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This article was written by the New York Institute of Photography, America’s oldest and largest photography school. NYI provides professional-level training via home study for photographers who want to give their images a professional look, and perhaps earn extra income with their camera.


"Ah, Krakatoa, now those were sunsets! If only we had color film back then!"
-Quote from the old, old, old photographer.

We know a photographer who visited Hawaii exactly once, and then only for two hours while changing airplanes for a flight to Japan. He had time to take a few pictures right around the airport, including a photograph of that evening's dramatic sunset with a palm tree in the foreground. He sold that image over and over again through his stock photo agency and made a total of $17,000.

Not bad for a two-hour layover in Hawaii. Sunsets sell!

We get a lot of questions at the Institute about how to take great photographs of sunsets. The truth is, it's easy. The hard part is finding a great sunset and being ready at the right time. We promise that if you follow the tips in this article, you'll be ready when you find the perfect sunset.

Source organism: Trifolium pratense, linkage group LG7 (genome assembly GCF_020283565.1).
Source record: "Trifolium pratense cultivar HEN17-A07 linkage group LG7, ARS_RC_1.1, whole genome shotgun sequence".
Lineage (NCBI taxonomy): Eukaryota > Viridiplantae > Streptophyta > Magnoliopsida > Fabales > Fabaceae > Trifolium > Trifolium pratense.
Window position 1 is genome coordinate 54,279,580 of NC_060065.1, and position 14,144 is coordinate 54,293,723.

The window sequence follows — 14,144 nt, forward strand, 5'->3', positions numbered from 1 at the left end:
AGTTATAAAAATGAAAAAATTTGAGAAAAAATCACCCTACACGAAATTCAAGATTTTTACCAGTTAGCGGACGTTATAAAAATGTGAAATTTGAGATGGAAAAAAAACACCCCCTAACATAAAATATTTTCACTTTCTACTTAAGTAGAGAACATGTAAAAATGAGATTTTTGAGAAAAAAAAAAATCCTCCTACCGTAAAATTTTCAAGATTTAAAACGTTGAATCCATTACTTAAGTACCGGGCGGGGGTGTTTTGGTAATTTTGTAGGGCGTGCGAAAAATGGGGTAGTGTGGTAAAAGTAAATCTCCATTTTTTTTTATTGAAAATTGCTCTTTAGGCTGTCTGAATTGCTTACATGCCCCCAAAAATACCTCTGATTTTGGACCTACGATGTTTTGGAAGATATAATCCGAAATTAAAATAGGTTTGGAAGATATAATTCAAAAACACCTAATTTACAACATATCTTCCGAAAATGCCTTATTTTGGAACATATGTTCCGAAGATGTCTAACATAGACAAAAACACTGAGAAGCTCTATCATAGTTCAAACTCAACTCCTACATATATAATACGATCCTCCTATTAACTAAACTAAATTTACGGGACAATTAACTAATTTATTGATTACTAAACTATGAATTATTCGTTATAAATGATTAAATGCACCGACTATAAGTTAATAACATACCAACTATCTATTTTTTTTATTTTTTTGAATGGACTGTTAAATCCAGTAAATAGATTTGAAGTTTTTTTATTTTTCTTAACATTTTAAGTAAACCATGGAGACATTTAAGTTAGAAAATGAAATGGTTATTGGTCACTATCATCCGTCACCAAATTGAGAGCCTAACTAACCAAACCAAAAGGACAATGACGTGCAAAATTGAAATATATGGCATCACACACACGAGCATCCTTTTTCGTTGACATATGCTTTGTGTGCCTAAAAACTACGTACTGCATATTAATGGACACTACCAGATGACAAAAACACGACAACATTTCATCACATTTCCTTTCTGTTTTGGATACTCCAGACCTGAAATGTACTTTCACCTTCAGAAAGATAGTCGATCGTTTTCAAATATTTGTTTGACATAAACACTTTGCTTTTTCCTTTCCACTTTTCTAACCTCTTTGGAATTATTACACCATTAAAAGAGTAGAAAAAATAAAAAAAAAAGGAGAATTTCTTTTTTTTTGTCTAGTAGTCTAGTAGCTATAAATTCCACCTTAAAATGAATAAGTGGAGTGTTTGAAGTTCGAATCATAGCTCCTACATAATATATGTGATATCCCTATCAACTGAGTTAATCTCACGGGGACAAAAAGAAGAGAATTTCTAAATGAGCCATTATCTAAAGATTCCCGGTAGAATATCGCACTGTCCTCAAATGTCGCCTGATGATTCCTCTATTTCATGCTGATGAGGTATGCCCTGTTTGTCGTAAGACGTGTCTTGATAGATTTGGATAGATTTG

The sun sets every day, but to get a perfect sunset picture you need the right conditions of dust and clouds.

The dusky-red of the setting sun is the result of dust in the air. Where does it come from? Wind blows lots of dust from the ground up into the air. And smoke and industrial pollution provide dust too (it's one of the few benefits of air pollution). So do forest fires. Perhaps the biggest contributor of all is volcanic eruptions. There's nothing like a volcano to launch a huge payload of dust and smoke into the upper atmosphere from which it circles the globe.

When the old, old, old photographer stopped by the office last month, he reminded us that the eruption of Mount Krakatoa in 1883 is said to have produced beautiful sunsets for over a year around the entire world! In recent years, beautiful sunsets have been credited to the eruption of Mount St.Helens in Washington, Mount Pinatubo in the Philippines, and most recently, Mt. Etna in Italy.

Clouds help too. Whether it is thick clouds that obscure portions of the sky or wispy clouds that take on colors of their own, the most dramatic sunset pictures almost always include clouds.

We usually think of sunsets in conjunction with beaches and islands. Why? Does humidity and water have something to do with sunsets? The answer is yes...and no. Large masses of water and a hot sun do combine to produce dramatic clouds.

But that's not the main reason we usually see the most dramatic sunsets from a beach. The reason is more subtle.

The main reason we associate beaches with sunsets is that they give us an unobstructed view of the setting sun on the horizon. No mountains in the way. No buildings. No city lights. Just a flat horizon and the setting sun. Plus a smooth expanse of water to reflect the colors!